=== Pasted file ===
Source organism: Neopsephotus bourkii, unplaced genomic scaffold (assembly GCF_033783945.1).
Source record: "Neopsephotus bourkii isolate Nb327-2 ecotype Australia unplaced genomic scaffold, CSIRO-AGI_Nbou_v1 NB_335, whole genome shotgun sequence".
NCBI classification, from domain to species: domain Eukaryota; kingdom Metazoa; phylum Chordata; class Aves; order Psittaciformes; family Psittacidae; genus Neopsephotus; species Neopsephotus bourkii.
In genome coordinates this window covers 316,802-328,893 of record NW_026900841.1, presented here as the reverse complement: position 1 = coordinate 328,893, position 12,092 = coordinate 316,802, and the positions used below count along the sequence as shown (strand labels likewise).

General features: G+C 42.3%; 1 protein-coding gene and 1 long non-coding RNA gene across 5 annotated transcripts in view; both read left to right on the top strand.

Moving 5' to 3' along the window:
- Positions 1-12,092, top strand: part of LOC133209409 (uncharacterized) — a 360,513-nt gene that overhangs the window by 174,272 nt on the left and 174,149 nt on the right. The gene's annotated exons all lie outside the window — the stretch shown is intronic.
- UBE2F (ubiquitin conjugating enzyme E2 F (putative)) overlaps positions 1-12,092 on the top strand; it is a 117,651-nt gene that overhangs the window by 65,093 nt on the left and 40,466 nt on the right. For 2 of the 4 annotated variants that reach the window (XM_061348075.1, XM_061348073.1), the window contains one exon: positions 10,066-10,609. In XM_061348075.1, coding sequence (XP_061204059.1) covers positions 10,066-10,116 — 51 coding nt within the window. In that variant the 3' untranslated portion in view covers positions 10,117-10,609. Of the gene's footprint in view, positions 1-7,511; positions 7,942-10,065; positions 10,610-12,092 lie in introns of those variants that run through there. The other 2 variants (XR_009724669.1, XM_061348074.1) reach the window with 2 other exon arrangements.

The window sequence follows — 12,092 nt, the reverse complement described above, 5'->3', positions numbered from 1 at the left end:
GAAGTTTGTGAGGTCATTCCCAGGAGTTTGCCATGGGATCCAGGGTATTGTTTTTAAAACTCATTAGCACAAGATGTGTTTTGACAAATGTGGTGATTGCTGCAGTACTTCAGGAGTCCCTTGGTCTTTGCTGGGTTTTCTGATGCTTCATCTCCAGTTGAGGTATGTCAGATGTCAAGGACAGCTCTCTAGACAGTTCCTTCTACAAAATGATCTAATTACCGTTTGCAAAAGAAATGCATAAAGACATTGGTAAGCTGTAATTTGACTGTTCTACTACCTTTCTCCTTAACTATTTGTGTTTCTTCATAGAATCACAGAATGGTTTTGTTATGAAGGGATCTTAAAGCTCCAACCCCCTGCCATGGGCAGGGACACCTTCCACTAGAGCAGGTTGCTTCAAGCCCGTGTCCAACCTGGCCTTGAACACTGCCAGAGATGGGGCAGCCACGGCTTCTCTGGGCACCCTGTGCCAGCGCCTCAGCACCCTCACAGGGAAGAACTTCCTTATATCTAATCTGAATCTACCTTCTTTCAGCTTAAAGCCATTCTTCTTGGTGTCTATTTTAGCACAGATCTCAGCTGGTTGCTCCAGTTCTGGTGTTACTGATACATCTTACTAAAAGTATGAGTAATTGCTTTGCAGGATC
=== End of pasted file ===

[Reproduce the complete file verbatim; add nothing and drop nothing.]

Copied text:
Source organism: Neopsephotus bourkii, unplaced genomic scaffold (assembly GCF_033783945.1).
Source record: "Neopsephotus bourkii isolate Nb327-2 ecotype Australia unplaced genomic scaffold, CSIRO-AGI_Nbou_v1 NB_335, whole genome shotgun sequence".
NCBI classification, from domain to species: domain Eukaryota; kingdom Metazoa; phylum Chordata; class Aves; order Psittaciformes; family Psittacidae; genus Neopsephotus; species Neopsephotus bourkii.
In genome coordinates this window covers 316,802-328,893 of record NW_026900841.1, presented here as the reverse complement: position 1 = coordinate 328,893, position 12,092 = coordinate 316,802, and the positions used below count along the sequence as shown (strand labels likewise).

General features: G+C 42.3%; 1 protein-coding gene and 1 long non-coding RNA gene across 5 annotated transcripts in view; both read left to right on the top strand.

Moving 5' to 3' along the window:
- Positions 1-12,092, top strand: part of LOC133209409 (uncharacterized) — a 360,513-nt gene that overhangs the window by 174,272 nt on the left and 174,149 nt on the right. The gene's annotated exons all lie outside the window — the stretch shown is intronic.
- UBE2F (ubiquitin conjugating enzyme E2 F (putative)) overlaps positions 1-12,092 on the top strand; it is a 117,651-nt gene that overhangs the window by 65,093 nt on the left and 40,466 nt on the right. For 2 of the 4 annotated variants that reach the window (XM_061348075.1, XM_061348073.1), the window contains one exon: positions 10,066-10,609. In XM_061348075.1, coding sequence (XP_061204059.1) covers positions 10,066-10,116 — 51 coding nt within the window. In that variant the 3' untranslated portion in view covers positions 10,117-10,609. Of the gene's footprint in view, positions 1-7,511; positions 7,942-10,065; positions 10,610-12,092 lie in introns of those variants that run through there. The other 2 variants (XR_009724669.1, XM_061348074.1) reach the window with 2 other exon arrangements.

The window sequence follows — 12,092 nt, the reverse complement described above, 5'->3', positions numbered from 1 at the left end:
GAAGTTTGTGAGGTCATTCCCAGGAGTTTGCCATGGGATCCAGGGTATTGTTTTTAAAACTCATTAGCACAAGATGTGTTTTGACAAATGTGGTGATTGCTGCAGTACTTCAGGAGTCCCTTGGTCTTTGCTGGGTTTTCTGATGCTTCATCTCCAGTTGAGGTATGTCAGATGTCAAGGACAGCTCTCTAGACAGTTCCTTCTACAAAATGATCTAATTACCGTTTGCAAAAGAAATGCATAAAGACATTGGTAAGCTGTAATTTGACTGTTCTACTACCTTTCTCCTTAACTATTTGTGTTTCTTCATAGAATCACAGAATGGTTTTGTTATGAAGGGATCTTAAAGCTCCAACCCCCTGCCATGGGCAGGGACACCTTCCACTAGAGCAGGTTGCTTCAAGCCCGTGTCCAACCTGGCCTTGAACACTGCCAGAGATGGGGCAGCCACGGCTTCTCTGGGCACCCTGTGCCAGCGCCTCAGCACCCTCACAGGGAAGAACTTCCTTATATCTAATCTGAATCTACCTTCTTTCAGCTTAAAGCCATTCTTCTTGGTGTCTATTTTAGCACAGATCTCAGCTGGTTGCTCCAGTTCTGGTGTTACTGATACATCTTACTAAAAGTATGAGTAATTGCTTTGCAGGATC